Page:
This article is reproduced in full. It shows Australia in a less than pleasant
The retired captain of the Norwegian liner ship Tampa remains a hero for the hundreds of refugees he rescued from a sinking ship nearly two years ago. He recently met two who now live in Norway, while Norway itself is pushing for tougher laws to ensure shipwrecked refugees' safety.
Noor Ali Akbari and Ali Jan Mohsini were among the 430 refugees taken aboard the Norwegian ship Tampa in August 2001. Now they live in Heggedal, west of Oslo.
Norwegian officials will ask the International Maritime Organization (IMO) to force coastal nations to take in refugees plucked out of the sea by merchant vessels.
The proposal comes in the wake of the celebrated Tampa incident, in which the crew of the vessel run by Oslo-based Wilh Wilhelmsen rescued more than 400 refugees from their sinking boat, only to be refused permission to set them on land in an Australian territory.
Australian authorities, led by Prime Minister John Howard, refused to let the Tampa enter port at Christmas Island. He didn't want Australia to assume responsibility for the refugees. They ultimately were taken to the island nation of Nauru, where they were detained until the UN could place them in host countries.
The incident set off a storm of international criticism and discussion, and now shipping nation Norway wants the rules clarified. While vessels are obligated to rescue those issuing distress calls, Norway thinks nearby nations also must be obligated to offer safe harbor.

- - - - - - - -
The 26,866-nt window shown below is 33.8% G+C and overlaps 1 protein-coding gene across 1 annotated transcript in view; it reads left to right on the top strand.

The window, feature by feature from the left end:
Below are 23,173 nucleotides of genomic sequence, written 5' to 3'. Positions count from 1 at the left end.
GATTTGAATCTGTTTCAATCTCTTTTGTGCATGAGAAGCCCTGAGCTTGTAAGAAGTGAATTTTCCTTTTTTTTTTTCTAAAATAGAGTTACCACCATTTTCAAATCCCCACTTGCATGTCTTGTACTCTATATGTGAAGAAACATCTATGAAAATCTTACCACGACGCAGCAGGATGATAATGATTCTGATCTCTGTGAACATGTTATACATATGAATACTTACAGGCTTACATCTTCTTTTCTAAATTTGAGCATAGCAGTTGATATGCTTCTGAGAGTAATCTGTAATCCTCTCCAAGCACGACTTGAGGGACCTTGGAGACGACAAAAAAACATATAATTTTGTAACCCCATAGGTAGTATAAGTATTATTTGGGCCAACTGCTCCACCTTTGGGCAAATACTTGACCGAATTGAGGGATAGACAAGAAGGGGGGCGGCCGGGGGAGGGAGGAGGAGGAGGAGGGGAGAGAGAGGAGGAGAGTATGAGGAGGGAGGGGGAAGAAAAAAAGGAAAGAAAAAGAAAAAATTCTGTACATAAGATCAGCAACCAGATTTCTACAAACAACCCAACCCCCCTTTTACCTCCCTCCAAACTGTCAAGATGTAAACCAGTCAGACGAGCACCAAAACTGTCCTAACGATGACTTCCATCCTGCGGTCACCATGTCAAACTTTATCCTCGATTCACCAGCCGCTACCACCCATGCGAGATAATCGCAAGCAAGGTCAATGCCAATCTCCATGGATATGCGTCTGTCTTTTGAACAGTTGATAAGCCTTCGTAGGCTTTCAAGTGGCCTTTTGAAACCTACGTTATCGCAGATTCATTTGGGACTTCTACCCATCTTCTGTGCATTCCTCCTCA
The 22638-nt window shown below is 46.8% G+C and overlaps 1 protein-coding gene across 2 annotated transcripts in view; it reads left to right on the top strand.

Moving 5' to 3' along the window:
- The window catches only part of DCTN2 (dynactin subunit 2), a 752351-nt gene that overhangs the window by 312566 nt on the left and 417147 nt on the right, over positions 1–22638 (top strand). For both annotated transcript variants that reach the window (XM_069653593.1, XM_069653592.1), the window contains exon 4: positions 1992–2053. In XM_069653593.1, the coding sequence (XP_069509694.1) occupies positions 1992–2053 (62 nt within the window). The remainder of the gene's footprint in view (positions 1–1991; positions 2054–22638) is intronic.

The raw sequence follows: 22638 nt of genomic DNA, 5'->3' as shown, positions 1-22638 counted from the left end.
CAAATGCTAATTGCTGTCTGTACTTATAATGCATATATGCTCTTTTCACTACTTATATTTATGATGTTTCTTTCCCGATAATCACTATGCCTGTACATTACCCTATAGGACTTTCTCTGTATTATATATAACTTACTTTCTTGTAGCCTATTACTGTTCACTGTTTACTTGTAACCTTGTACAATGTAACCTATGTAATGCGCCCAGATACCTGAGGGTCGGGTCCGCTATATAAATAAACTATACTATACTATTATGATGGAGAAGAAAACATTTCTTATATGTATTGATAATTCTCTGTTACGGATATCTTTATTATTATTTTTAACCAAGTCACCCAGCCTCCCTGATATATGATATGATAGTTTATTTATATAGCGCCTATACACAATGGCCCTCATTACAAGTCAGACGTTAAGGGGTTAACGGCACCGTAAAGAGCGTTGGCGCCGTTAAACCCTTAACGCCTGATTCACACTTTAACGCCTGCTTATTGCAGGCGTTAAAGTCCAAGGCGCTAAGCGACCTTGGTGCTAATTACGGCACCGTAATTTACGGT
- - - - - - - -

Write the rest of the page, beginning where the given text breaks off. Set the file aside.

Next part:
The proposal, however, is meeting opposition. Neither Australia nor the US, for example, are willing to accept responsibility for the so-called "boat people" and are fighting Norway's proposal to the IMO before it's been formally presented.
The now-retired captain of the Tampa, Arne Rinnan, meanwhile, says he had a memorable reunion with two of the refugees he rescued.
Noor Ali Akbari and Ali Jan Mohsini, who fled Afghanistan in the rickety craft that later sank in the Indian Ocean, have since been resettled in Norway. They immediately wanted to meet Rinnan when they arrived in Oslo three weeks ago.
A local immigration worker managed to arrange the meeting, which Rinnan called "a fine experience." The two refugees presented him with cards, small gifts and other greetings from fellow refugees still interned on Nauru.
Rinnan said he hopes Norway's proposal to the IMO will go through, but he noted the strong opposition to refugees in Australia. "And I don't think Norway has much to brag about either," he said."